• 77,500 – Harry Potter and the Philosopher’s Stone – J. K. Rowling (Children’s)
  • 78,500 – The Picture of Dorian Gray – Oscar Wilde (Literary drama)
  • 85,000 – The Unbearable Lightness of Being – Milan Kundera (Literary drama)
  • 89,000 – Nineteen Eighty-Four – George Orwell (Science fiction)
  • 89,000 – Waiting – Ha Jin (Literary drama)
  • 100,000 – To Kill A Mockingbird – Harper Lee (Drama)
  • 113,000 – The Golden Compass – Philip Pullman (Fantasy)
  • 119,500 – My Sisters Keeper – Jodi Picoult (Drama)
  • 123,500 – Atonement – Ian McEwan (Family saga)
  • 138,000 – 20,000 Leagues Under the Sea – Jules Verne (Fantasy)
  • 144,500 – One Hundred Years of Solitude – Gabriel Garcia Marquez (Family saga)
  • 145,500 – Last of the Mohicans – James Fenimore Cooper (Historical drama)
  • 156,000 – Emma – Jane Austen (Romance)
  • 156,000 – Watership Down – Richard Adams (Adventure)
  • 183,500 – Great Expectations – Charles Dickens (Coming of age)
  • 184,000 – Jane Eyre – Charlotte Brontë (Romance)
  • 206,000 – Moby Dick – Herman Melville (Adventure)
  • 208,500 – Midnight’s Children – Salman Rushdie (Fantasy drama)
  • 211,500 – Crime and Punishment – Fyodor Dostoyevsky (Drama)
  • 236,000 – A Prayer for Owen Meany – John Irving (Drama)
  • 257,000 – Harry Potter and the Order of the Phoenix – J. K. Rowling (Children’s)
  • 418,000 – Gone with the Wind – Margaret Mitchell (Historical epic)
  • 455,000 – The Lord of the Rings (trilogy) – J. R. R. Tolkien (Epic fantasy)
  • 562,000 – Atlas Shrugged – Ayn Rand (Drama)
  • 587,000 – War and Peace – Leo Tolstoy (Drama)

So, should you emulate these great authors?  J. K. Rowling’s “Order of the Phoenix” was a whopping 257,000 words, so should you aim for this when writing your first fantasy book for children?  Hell, no.  Apart from the fact that dear J. K. really, really needed a good editor in the post-Azkaban years, she was also by then well established and immensely successful. She had free rein to do whatever she liked, much to the detriment of children’s fiction everywhere.

Also, books we now consider classics were often significantly longer back in the day than popular books now.  Why?  Because there was less competition; because they were often written and published in installments; and because being wordy and “literary” was what made one a “proper” writer and worthy of being read (although it should be noted that many authors now considered masters were thought of as trashy during their own time. Fortunately for E.L. James).


Average word count by genre

My personal recommendation when it comes to choosing your word count is to go on the standard for the genre.  Publishers follow these loose guidelines for a reason.  There are always exceptions, so take them with a pinch of salt, but they are a handy guide.  If you’re out by more than 10,000 words, then you should re-think your plot or give it a thorough editing.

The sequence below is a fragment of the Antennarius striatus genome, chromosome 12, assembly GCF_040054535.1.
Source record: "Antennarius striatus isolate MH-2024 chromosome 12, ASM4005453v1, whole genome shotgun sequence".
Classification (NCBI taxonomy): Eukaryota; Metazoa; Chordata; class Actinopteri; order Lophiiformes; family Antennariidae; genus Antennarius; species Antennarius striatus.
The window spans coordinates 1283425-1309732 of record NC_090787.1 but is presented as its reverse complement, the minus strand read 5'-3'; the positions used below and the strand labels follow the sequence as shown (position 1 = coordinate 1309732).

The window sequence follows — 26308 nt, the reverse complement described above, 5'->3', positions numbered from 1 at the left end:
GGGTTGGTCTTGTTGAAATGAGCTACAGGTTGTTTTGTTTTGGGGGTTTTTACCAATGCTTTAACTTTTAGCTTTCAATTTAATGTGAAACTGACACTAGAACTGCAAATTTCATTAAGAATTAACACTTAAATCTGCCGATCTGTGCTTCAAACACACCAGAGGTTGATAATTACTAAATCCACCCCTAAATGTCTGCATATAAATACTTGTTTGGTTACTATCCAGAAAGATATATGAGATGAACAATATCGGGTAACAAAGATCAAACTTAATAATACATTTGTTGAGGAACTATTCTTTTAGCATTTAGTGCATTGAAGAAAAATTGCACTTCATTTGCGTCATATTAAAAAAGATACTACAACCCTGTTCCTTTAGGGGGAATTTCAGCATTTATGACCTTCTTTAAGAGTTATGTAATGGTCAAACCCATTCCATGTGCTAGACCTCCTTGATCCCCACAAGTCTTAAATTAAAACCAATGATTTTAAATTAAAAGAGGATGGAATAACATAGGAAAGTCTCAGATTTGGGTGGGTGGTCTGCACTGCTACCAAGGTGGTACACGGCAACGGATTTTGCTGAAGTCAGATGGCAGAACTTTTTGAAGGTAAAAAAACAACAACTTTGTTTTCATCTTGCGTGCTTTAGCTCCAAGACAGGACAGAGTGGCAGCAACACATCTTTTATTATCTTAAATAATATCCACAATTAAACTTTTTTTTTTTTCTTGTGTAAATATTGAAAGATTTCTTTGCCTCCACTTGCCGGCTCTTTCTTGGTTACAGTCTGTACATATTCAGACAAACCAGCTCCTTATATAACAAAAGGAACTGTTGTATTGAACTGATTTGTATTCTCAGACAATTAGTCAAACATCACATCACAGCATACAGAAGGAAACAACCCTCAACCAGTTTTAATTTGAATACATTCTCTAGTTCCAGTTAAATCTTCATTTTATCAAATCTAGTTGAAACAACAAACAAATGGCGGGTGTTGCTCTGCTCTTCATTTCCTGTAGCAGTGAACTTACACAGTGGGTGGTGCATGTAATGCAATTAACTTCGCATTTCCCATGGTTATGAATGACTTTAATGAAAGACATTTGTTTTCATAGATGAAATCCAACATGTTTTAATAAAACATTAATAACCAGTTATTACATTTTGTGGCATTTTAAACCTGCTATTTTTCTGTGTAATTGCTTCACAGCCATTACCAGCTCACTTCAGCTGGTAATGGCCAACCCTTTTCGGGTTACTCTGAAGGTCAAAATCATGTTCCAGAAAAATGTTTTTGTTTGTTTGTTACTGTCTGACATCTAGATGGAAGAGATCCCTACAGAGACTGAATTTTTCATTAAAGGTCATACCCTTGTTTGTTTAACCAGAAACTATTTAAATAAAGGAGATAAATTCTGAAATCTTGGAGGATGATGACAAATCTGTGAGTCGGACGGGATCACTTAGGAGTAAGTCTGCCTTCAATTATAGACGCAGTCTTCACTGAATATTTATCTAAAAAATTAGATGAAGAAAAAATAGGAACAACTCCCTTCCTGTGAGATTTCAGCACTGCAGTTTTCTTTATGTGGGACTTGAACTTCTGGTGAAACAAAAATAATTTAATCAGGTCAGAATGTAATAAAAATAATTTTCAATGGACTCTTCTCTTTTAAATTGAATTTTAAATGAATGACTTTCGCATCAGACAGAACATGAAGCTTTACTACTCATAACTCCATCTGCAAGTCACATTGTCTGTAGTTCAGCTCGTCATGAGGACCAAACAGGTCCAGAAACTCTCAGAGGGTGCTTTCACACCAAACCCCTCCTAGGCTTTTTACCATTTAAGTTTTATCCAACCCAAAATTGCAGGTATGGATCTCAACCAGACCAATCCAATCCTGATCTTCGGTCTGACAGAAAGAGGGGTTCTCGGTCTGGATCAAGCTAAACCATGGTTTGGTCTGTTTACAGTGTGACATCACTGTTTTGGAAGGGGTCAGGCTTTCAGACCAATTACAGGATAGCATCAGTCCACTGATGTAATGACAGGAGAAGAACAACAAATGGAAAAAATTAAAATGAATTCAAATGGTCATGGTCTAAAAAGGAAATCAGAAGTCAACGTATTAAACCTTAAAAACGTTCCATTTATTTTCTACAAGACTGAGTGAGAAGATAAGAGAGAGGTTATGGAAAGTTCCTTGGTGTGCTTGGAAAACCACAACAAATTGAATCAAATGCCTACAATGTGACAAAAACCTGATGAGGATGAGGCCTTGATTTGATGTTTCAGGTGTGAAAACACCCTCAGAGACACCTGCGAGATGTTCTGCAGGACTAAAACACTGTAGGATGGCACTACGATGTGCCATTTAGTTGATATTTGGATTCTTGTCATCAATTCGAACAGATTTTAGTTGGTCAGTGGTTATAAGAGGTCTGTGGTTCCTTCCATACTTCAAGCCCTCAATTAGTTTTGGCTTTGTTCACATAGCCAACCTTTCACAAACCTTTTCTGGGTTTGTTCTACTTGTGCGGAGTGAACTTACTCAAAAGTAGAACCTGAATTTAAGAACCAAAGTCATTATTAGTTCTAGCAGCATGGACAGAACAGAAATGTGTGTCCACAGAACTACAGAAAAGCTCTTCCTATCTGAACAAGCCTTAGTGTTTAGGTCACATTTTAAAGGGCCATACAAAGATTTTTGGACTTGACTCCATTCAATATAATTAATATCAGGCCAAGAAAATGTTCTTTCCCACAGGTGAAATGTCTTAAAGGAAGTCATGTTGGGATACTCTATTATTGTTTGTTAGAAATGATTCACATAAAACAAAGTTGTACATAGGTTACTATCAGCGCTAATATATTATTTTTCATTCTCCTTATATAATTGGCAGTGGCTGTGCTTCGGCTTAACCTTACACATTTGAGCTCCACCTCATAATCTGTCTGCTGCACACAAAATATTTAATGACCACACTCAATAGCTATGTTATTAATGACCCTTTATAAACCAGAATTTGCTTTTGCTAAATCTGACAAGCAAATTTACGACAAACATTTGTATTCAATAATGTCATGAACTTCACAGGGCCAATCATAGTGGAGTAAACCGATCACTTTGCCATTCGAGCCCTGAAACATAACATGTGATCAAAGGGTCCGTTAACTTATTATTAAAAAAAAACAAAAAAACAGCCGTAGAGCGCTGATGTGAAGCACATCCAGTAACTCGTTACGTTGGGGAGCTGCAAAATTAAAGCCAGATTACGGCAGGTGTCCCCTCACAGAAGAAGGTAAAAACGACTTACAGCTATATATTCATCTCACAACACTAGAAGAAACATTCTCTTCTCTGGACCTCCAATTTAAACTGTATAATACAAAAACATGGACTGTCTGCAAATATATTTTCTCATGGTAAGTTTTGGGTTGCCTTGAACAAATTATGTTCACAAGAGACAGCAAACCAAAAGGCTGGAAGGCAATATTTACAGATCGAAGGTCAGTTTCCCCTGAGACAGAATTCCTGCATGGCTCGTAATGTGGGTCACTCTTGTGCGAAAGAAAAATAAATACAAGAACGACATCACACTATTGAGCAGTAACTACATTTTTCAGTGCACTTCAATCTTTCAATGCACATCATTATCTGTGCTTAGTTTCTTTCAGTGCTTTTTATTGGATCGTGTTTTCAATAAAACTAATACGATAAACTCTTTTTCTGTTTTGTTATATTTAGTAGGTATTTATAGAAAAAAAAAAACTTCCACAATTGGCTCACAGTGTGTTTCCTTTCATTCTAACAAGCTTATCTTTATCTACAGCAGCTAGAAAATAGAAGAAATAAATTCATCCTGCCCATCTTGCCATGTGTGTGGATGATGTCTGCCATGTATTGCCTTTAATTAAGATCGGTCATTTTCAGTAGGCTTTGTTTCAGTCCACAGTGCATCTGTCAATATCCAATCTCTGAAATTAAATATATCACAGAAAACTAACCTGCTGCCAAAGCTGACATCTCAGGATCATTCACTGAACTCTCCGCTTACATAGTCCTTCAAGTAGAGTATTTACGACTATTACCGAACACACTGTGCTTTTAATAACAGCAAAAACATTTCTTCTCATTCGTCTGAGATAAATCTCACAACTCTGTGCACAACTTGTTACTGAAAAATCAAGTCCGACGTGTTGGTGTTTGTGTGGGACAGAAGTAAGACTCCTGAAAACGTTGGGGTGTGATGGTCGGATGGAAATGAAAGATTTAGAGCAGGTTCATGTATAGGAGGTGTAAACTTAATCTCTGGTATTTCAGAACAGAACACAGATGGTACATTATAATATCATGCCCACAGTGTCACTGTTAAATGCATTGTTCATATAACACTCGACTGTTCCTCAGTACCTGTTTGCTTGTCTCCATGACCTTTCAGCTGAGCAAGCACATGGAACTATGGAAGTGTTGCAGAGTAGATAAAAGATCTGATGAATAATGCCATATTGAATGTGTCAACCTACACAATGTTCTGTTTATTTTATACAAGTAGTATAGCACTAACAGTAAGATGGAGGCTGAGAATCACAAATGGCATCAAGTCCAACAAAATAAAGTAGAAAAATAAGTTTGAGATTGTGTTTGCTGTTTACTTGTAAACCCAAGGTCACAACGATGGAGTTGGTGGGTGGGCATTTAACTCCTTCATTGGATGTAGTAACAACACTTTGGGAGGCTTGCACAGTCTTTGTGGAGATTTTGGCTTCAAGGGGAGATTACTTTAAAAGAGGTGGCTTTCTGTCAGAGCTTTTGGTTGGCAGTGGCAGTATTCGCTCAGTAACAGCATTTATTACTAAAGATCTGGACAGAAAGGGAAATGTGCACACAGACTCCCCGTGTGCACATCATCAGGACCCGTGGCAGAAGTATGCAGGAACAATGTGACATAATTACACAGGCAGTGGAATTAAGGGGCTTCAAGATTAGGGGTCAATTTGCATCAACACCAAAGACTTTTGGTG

• Literary: 60 to 90,000 words
  • Young adult: 45 to 80,000 words
  • Romance: 85 to 100,000 words
  • Cozy mysteries: 65 to 90,000 words
  • Thrillers: 90 to 100,000 words
  • Popular & chick-lit: 80 to 100,000 words
  • Epic sci-fi & fantasy: 100 to 120,000 words
  • Modern sci-fi & fantasy: 80 to 100,000 words
  • Horror: 80 to 100,000 words
  • Western: 80 to 100,000 words

No doubt some people will disagree with some of these, so I encourage responses in the comments section!


For some final words, and advice for debut novelists, check this part 2 of this post here.  Thanks for reading!

—db

On writing

pic_1I have been a writer for as long as I can remember.  For years I’ve maintained my writer’s website, SpinningLizard.co.uk, but recently allowed this to lapse.

As the site is no longer available, and as I’ve already been asked how people can find a record of my publications, I’m going to list them here with links.

As I probably won’t have access to social networking once I’m in China, I will update you on this blog with any future publications.

 

          NOVELS

          — “Half Discovered Wings” (2009) Libros International

 

          ANTHOLOGY CONTRIBUTIONS

          Chipwrecked (2014) to be featured in “The Pantechnicon Book of Lies”, Pantechnicon Press

          The Colours Behind the World (2013) featured in “Morpheus Tales: The Best Weird Fiction Volume 3”

          Resolution 1838 (2010) featured in “Skulls and Crossbones”, Bedazzled Inc.

 

          SHORT STORIES

          The Transdimensionalist (August 2014) to be printed in Estronomicon

          Solution (January 2014) printed in Bewildering Storiesb

          Amelia Amongst Machines (August 2013) printed in Electric Spec

          Daylight (July 2013) printed in Creator and the Catalyst

          BigDog (March 2013) printed in Aoife’s Kiss

          — A Taste of Real Earth (November 2011) printed in AntipodeanSF

          A Quiet Moment (October 2011) featured in Paraxis

          Kashkei and the Firebird, at Peace (June 2011) printed in Mirror Dance

          — Untitled short (February 2011) printed in Scifaikuest

          — Shaking the Tree (August 2010) printed in Bewildering Stories

          Numbered (April 2010) printed in Whispering Spirits

          Homuncupus (April 2010) printed in Theaker’s Quarterly Fiction

          The Colours Behind the World (January 2010) printed in Morpheus Tales

          A Creature of Substance (December 2009) printed in Delivered

          — Touching the Foam (August 2009) printed in Bewildering Stories

          Sense (July 2009) published at Microhorror.com

          — Albino Weed (June 2009) published at Microhorror.com

          Providence (May 2009) printed in The Cynic

          Tulpa (March 2009) printed in Pantechnicon

          The Dry Air (December 2008) printed in Aphelion

          Bleach (August 2008) printed in Aphelion

          Tranquil Sea (June 2008) printed in Pantechnicon

          Split (March 2008) printed in Pantechnicon

          — Space Castaway (February 2008) printed in Aphelion

          Krill (June 2007) printed in Pantechnicon

          Crust (May 2007) printed in Brew City Magazine